The Jakarta Post
The Environment and Forestry Ministry is preparing a regulation to exclude nickel slag produced by local mineral smelters from the list of hazardous and toxic waste (B3) so that it can be used, such as for the construction of roads.
The ministry's waste management director general Rosa Vivien Ratnawati said that nickel slag did not meet the definition of B3 waste, as it is nonflammable, noncombustible, noninfectious and noncorrosive.
“However, we consider nickel slag to be B3 waste because it has potential cumulative side effects as it is usually produced in a large quantity,” she said after a meeting at the Office of the Coordinating Economic Minister on Friday last week.
The meeting discussed the utilization of the nickel slag for economic purposes, such as for the construction of roads.
The Industry Ministry estimated that 20 million tons of nickel slag is currently produced every year. More would be produced in the coming years when all nickel smelters currently under construction begin operating.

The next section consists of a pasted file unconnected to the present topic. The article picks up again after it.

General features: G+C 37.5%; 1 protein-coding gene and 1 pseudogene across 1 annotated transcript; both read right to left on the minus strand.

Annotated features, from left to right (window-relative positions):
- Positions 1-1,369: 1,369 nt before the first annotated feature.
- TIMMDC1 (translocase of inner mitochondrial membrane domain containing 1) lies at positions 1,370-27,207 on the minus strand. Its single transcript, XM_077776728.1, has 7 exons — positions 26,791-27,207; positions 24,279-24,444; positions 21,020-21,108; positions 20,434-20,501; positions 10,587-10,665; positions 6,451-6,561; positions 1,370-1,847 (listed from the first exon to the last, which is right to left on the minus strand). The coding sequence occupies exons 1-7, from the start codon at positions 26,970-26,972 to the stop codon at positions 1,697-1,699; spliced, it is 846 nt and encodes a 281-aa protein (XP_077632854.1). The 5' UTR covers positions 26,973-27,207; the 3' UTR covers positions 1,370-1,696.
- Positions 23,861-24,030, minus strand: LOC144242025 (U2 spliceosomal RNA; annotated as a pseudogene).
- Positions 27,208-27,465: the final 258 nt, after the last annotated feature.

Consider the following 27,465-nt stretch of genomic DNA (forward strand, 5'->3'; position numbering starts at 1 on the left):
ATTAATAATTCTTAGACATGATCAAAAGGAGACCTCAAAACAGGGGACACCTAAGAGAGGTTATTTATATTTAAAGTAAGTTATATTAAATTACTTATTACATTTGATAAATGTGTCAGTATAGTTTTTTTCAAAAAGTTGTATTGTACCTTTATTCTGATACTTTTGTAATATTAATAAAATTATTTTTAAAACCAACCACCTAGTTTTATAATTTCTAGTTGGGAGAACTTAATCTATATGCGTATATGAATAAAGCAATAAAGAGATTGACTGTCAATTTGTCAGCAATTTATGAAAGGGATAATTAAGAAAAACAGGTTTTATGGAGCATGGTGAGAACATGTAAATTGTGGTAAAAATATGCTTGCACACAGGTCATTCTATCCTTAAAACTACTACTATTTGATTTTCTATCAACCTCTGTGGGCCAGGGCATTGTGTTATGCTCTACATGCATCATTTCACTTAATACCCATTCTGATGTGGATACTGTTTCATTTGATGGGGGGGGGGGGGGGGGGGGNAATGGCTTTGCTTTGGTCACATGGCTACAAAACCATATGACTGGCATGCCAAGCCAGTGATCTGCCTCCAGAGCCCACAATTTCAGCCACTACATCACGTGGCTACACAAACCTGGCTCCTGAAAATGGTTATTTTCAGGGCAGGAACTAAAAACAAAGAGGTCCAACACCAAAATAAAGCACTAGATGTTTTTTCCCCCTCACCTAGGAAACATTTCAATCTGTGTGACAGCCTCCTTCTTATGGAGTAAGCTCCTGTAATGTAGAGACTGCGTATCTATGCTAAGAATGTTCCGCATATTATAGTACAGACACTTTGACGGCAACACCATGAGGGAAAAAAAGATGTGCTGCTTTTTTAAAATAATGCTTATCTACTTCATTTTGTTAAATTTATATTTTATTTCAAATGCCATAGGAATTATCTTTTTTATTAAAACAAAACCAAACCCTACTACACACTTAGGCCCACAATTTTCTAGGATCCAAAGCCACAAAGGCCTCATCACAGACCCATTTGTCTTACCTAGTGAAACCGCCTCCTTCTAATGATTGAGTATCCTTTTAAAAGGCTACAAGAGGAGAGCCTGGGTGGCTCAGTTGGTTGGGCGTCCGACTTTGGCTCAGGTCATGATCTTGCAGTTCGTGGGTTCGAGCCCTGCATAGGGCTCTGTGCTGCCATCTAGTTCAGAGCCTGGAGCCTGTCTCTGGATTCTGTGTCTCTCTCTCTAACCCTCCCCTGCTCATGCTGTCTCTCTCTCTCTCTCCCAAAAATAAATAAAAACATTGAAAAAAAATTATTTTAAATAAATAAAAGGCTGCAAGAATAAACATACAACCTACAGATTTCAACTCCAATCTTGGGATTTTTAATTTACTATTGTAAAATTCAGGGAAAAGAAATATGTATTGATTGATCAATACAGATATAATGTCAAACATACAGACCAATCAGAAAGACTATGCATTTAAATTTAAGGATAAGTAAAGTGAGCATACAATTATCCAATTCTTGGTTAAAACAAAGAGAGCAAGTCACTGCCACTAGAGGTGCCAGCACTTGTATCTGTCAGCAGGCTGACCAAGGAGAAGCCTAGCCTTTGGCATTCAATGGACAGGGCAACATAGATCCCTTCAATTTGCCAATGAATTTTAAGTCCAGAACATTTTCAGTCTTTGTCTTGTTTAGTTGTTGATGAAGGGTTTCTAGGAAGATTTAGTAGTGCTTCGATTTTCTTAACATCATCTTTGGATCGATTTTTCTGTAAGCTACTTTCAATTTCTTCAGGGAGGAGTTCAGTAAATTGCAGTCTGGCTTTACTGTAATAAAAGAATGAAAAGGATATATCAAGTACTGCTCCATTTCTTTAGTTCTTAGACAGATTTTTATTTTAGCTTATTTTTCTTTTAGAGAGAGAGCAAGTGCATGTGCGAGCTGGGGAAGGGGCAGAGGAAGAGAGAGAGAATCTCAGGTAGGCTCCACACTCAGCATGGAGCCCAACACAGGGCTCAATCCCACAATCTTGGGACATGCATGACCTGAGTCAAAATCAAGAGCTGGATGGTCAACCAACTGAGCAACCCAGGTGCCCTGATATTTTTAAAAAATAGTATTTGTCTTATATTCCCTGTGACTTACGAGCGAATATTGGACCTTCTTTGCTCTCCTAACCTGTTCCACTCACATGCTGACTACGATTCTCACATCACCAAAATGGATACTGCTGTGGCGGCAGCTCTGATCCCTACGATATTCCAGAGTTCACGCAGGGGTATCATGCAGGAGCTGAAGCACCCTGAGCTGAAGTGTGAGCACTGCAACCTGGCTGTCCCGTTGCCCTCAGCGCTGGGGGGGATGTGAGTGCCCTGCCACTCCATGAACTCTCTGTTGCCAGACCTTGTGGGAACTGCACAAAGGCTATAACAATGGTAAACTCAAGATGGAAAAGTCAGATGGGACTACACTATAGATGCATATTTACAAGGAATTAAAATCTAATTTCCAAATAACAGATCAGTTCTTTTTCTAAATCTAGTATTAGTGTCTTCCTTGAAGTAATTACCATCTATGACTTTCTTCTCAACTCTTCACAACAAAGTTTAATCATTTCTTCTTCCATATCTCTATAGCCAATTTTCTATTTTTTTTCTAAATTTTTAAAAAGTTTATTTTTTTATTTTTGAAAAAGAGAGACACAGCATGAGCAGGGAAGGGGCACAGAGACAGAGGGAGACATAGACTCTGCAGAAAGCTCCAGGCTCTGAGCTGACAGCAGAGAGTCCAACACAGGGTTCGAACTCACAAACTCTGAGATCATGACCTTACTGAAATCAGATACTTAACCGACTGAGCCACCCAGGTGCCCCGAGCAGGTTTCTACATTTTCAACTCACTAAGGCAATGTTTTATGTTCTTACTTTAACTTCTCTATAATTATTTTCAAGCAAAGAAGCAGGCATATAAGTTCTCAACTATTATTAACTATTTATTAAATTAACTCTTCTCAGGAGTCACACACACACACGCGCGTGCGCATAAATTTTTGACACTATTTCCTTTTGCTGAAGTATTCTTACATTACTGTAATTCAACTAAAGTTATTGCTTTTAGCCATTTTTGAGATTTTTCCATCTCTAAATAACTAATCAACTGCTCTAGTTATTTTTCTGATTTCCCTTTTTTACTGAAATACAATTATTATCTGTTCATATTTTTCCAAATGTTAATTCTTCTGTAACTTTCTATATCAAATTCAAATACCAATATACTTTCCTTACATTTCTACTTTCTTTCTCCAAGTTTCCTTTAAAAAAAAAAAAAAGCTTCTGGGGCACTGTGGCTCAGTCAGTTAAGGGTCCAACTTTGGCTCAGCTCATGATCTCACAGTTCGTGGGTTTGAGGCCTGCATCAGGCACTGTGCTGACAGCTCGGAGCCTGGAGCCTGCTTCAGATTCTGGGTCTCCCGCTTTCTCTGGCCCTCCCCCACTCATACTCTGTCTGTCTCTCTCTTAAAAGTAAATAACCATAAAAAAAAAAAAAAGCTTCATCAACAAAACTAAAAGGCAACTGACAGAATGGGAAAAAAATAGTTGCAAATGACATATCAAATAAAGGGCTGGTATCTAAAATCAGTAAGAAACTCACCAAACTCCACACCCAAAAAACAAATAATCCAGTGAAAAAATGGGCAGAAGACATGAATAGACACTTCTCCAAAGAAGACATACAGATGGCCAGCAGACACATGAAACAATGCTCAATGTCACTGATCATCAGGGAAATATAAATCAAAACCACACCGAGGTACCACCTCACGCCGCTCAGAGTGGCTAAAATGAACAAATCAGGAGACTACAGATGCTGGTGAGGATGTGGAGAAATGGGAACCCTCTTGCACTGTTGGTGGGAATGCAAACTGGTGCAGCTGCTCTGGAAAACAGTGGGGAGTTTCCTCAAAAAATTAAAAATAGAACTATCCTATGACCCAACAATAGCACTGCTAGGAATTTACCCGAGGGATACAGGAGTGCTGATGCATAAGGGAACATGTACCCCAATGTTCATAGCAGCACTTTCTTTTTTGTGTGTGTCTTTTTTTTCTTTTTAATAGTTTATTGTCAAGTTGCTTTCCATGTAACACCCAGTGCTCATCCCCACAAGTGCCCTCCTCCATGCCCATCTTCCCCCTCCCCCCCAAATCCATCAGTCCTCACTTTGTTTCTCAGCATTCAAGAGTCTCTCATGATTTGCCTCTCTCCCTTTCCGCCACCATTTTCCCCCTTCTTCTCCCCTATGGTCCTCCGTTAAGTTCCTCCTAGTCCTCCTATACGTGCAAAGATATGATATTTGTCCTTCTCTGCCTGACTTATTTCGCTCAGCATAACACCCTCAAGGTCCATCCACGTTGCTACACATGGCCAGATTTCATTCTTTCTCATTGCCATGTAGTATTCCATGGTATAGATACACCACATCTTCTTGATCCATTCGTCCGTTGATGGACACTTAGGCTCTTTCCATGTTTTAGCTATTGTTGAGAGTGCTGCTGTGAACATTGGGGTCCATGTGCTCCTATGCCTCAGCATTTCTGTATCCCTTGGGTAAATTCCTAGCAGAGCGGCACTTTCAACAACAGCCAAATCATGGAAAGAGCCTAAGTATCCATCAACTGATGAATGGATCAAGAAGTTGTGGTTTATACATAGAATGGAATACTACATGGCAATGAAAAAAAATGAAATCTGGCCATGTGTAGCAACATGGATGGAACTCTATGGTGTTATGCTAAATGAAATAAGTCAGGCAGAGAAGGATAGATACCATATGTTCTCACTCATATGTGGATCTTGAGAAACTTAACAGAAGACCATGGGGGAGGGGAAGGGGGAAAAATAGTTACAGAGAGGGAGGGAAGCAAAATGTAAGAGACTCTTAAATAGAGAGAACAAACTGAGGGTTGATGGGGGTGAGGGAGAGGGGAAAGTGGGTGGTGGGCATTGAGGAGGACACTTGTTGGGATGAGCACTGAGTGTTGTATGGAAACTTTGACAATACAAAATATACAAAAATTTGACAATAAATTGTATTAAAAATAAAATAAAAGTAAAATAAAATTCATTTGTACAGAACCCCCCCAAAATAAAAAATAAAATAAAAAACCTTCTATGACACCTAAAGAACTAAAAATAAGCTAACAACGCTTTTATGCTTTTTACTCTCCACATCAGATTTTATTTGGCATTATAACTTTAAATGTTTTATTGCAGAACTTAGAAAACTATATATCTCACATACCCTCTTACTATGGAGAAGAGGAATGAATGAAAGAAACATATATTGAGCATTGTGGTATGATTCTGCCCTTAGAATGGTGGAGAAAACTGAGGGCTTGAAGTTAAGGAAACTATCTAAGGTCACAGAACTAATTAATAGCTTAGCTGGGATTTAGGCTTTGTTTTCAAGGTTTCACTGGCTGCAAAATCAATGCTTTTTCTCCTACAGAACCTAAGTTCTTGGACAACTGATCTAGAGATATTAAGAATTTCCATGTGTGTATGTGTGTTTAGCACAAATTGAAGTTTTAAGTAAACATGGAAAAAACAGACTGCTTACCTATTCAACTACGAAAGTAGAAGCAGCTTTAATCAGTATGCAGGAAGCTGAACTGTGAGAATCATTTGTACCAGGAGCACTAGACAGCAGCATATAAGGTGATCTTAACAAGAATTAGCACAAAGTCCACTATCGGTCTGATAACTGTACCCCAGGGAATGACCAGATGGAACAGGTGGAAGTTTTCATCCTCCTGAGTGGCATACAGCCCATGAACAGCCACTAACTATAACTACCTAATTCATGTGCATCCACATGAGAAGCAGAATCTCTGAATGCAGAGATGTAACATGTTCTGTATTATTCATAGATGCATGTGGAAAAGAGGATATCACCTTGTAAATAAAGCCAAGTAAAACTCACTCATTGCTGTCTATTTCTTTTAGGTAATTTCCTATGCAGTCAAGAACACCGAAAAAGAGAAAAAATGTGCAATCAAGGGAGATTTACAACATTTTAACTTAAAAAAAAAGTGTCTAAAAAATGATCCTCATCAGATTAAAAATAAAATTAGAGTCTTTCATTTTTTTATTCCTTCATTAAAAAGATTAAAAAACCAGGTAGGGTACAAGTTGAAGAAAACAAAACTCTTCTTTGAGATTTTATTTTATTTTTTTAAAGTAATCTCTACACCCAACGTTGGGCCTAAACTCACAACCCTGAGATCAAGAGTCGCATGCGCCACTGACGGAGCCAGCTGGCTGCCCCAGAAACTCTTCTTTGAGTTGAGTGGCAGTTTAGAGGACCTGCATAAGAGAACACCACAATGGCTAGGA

Indonesia has 11 nickel smelters and is constructing another 25.
Rosa said that Government Regulation No. 101/2014 has regulated the exception of the nickel slag as hazardous waste and that the ministry was preparing to issue a regulation for the exception procedures for nickel slag.
“Smelters must request the exception and their nickel waste must pass the LD50 (lethal dose 50) test, the Toxicity Characteristic Leaching Procedure (TCLP) and the subchronic toxicity test first,” she told the press.
She said the ministry had initiated evaluations on nickel slag produced by three smelters, namely PT Vale Indonesia Tbk, PT Indonesia Morowali Industrial Park (IMIP) and PT Aneka Tambang (Antam) Pomalaa, Southeast Sulawesi branch.
Meanwhile, Coordinating Economic Minister Darmin Nasution said the exception was long overdue, explaining that other countries did not consider nickel waste to be hazardous.
“They make nickel slag into concrete and asphalt, but in Indonesia the process for exception is difficult,” he said.
Darmin suggested that the government regulation be revised to exclude nickel slag as B3 waste until proven otherwise by lab tests.
The government had pushed for the construction of mineral smelters as part of the program to develop the country’s downstream mining industry. (eyc)